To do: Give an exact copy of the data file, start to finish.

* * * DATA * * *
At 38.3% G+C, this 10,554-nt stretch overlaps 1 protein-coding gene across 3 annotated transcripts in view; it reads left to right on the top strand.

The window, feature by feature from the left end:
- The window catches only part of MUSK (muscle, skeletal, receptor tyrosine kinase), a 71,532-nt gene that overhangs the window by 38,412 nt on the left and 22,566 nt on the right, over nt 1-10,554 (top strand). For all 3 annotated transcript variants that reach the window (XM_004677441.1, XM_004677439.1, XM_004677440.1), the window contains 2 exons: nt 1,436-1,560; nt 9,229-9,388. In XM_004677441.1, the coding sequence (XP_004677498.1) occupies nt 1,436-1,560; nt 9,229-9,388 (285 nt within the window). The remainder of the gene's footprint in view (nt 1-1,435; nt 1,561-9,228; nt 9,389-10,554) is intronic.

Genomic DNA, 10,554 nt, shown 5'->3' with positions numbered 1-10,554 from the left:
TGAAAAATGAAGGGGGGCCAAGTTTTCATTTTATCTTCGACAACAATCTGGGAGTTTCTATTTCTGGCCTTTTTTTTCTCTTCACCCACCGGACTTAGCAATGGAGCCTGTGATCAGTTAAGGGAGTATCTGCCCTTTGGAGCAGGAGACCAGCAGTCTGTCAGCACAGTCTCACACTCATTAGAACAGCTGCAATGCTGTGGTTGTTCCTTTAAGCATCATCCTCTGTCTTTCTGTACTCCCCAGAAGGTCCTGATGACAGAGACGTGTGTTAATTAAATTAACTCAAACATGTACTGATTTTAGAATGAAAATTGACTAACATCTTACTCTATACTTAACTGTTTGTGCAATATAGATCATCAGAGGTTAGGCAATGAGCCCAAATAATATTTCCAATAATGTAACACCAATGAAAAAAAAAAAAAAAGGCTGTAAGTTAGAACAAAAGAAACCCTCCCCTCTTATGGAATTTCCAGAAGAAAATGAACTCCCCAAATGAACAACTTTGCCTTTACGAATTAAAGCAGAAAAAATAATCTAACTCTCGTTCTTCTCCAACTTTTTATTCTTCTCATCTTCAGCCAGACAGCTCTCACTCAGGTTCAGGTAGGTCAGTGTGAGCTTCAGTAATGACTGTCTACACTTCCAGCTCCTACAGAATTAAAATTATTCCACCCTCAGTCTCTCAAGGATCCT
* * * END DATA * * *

At 38.3% G+C, this 10,554-nt stretch overlaps 1 protein-coding gene across 3 annotated transcripts in view; it reads left to right on the top strand.

The window, feature by feature from the left end:
- The window catches only part of MUSK (muscle, skeletal, receptor tyrosine kinase), a 71,532-nt gene that overhangs the window by 38,412 nt on the left and 22,566 nt on the right, over nt 1-10,554 (top strand). For all 3 annotated transcript variants that reach the window (XM_004677441.1, XM_004677439.1, XM_004677440.1), the window contains 2 exons: nt 1,436-1,560; nt 9,229-9,388. In XM_004677441.1, the coding sequence (XP_004677498.1) occupies nt 1,436-1,560; nt 9,229-9,388 (285 nt within the window). The remainder of the gene's footprint in view (nt 1-1,435; nt 1,561-9,228; nt 9,389-10,554) is intronic.

Genomic DNA, 10,554 nt, shown 5'->3' with positions numbered 1-10,554 from the left:
TGAAAAATGAAGGGGGGCCAAGTTTTCATTTTATCTTCGACAACAATCTGGGAGTTTCTATTTCTGGCCTTTTTTTTCTCTTCACCCACCGGACTTAGCAATGGAGCCTGTGATCAGTTAAGGGAGTATCTGCCCTTTGGAGCAGGAGACCAGCAGTCTGTCAGCACAGTCTCACACTCATTAGAACAGCTGCAATGCTGTGGTTGTTCCTTTAAGCATCATCCTCTGTCTTTCTGTACTCCCCAGAAGGTCCTGATGACAGAGACGTGTGTTAATTAAATTAACTCAAACATGTACTGATTTTAGAATGAAAATTGACTAACATCTTACTCTATACTTAACTGTTTGTGCAATATAGATCATCAGAGGTTAGGCAATGAGCCCAAATAATATTTCCAATAATGTAACACCAATGAAAAAAAAAAAAAAAGGCTGTAAGTTAGAACAAAAGAAACCCTCCCCTCTTATGGAATTTCCAGAAGAAAATGAACTCCCCAAATGAACAACTTTGCCTTTACGAATTAAAGCAGAAAAAATAATCTAACTCTCGTTCTTCTCCAACTTTTTATTCTTCTCATCTTCAGCCAGACAGCTCTCACTCAGGTTCAGGTAGGTCAGTGTGAGCTTCAGTAATGACTGTCTACACTTCCAGCTCCTACAGAATTAAAATTATTCCACCCTCAGTCTCTCAAGGATCCT